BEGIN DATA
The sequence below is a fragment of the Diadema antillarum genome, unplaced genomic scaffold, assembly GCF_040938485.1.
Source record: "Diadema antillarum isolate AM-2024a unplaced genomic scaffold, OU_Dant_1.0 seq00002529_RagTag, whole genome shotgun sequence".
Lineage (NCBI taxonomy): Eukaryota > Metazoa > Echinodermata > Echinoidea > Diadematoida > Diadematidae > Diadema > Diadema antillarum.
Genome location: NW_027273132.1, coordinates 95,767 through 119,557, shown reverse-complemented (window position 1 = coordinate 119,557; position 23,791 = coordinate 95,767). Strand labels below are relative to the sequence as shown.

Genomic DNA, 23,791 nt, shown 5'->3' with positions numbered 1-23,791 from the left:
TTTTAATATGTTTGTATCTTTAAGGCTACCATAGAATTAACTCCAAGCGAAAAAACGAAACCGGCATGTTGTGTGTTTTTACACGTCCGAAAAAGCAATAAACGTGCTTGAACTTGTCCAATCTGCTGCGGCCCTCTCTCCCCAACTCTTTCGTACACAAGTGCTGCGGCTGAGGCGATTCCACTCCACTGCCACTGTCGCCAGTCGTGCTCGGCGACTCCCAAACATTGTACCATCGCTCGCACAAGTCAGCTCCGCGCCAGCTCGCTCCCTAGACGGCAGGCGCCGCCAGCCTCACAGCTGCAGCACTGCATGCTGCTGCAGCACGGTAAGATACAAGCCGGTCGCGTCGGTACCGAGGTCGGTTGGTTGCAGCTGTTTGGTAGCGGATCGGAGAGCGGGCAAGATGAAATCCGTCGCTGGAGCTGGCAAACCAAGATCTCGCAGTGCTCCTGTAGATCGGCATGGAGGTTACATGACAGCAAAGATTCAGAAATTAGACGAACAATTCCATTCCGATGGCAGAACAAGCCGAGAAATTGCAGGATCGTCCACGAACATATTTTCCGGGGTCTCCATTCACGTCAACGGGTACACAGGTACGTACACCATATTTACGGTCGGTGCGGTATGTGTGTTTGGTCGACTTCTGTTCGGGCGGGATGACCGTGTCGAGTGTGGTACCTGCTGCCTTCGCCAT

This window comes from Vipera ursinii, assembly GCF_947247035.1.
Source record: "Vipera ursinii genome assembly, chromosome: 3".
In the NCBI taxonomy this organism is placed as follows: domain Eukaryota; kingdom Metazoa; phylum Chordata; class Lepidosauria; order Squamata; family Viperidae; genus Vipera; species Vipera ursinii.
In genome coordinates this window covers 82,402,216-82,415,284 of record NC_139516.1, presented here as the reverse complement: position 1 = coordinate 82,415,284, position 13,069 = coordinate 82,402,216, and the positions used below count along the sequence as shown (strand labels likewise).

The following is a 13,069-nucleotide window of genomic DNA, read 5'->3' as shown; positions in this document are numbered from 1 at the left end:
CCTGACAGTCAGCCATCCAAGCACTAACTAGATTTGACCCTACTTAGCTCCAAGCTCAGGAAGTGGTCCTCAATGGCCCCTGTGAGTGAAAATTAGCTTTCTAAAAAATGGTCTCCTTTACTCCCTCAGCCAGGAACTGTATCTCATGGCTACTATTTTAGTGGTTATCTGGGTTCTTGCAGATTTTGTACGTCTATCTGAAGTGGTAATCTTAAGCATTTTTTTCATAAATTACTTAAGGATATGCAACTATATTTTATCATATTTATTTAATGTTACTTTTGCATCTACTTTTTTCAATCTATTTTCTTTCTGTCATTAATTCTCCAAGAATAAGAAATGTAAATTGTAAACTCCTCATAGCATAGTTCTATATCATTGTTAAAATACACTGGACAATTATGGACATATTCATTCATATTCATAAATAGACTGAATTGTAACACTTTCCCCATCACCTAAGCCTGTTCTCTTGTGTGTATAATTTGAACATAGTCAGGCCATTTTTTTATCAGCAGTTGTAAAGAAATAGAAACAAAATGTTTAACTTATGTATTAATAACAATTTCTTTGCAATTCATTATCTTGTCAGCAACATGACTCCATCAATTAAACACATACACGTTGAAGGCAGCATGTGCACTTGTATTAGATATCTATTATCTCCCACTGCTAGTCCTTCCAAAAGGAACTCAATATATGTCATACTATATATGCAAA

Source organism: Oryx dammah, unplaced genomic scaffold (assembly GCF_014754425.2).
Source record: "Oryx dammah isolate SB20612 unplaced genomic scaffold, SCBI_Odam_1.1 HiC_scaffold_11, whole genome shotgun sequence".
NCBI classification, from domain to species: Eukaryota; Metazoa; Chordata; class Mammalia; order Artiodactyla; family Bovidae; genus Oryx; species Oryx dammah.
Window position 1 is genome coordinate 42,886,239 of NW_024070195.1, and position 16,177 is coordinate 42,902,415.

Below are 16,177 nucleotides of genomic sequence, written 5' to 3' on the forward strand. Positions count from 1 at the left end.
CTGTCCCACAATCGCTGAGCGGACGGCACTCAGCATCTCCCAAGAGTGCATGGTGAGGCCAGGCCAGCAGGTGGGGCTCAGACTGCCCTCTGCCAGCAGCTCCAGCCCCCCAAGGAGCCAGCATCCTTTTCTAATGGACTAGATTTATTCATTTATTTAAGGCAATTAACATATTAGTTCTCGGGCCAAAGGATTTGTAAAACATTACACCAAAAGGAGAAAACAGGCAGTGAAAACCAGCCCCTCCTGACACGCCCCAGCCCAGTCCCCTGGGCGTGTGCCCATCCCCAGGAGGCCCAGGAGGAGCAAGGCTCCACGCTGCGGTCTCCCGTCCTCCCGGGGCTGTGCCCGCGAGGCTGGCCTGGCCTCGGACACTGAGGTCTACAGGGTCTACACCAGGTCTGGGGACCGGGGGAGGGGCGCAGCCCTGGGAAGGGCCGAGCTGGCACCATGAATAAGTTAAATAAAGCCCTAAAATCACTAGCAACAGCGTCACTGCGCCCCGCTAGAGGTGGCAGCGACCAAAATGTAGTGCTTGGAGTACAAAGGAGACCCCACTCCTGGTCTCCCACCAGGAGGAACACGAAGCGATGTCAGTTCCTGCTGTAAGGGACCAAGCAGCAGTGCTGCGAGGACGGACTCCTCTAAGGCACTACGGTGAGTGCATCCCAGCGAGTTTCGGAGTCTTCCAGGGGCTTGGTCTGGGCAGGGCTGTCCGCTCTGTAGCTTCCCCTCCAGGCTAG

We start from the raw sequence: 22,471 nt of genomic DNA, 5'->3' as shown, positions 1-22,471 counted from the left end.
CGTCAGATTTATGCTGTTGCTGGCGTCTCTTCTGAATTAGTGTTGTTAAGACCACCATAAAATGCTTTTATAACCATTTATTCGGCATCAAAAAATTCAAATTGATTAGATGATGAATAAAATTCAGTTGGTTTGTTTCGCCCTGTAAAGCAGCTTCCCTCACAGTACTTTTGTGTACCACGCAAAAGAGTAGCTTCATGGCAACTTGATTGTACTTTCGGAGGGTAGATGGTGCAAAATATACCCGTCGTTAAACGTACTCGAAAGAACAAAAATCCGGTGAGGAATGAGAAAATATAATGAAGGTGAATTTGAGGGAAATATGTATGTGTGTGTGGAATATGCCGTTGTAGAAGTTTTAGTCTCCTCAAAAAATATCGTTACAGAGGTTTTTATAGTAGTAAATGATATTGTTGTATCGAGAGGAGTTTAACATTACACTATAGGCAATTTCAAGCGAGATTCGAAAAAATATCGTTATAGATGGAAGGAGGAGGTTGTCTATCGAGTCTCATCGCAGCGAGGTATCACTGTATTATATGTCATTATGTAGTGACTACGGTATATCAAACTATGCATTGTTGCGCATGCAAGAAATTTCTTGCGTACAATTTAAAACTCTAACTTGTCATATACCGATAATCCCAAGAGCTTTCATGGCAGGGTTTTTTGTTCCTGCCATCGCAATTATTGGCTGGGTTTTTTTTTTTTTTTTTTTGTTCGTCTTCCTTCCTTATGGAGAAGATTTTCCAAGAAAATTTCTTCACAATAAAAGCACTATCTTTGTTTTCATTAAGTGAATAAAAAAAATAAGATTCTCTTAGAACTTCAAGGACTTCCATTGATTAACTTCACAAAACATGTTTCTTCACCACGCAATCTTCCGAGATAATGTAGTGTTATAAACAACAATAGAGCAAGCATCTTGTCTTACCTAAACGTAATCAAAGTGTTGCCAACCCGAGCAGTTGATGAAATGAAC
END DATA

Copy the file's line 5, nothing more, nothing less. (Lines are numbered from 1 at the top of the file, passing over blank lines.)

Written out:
Genomic DNA, 23,791 nt, shown 5'->3' with positions numbered 1-23,791 from the left: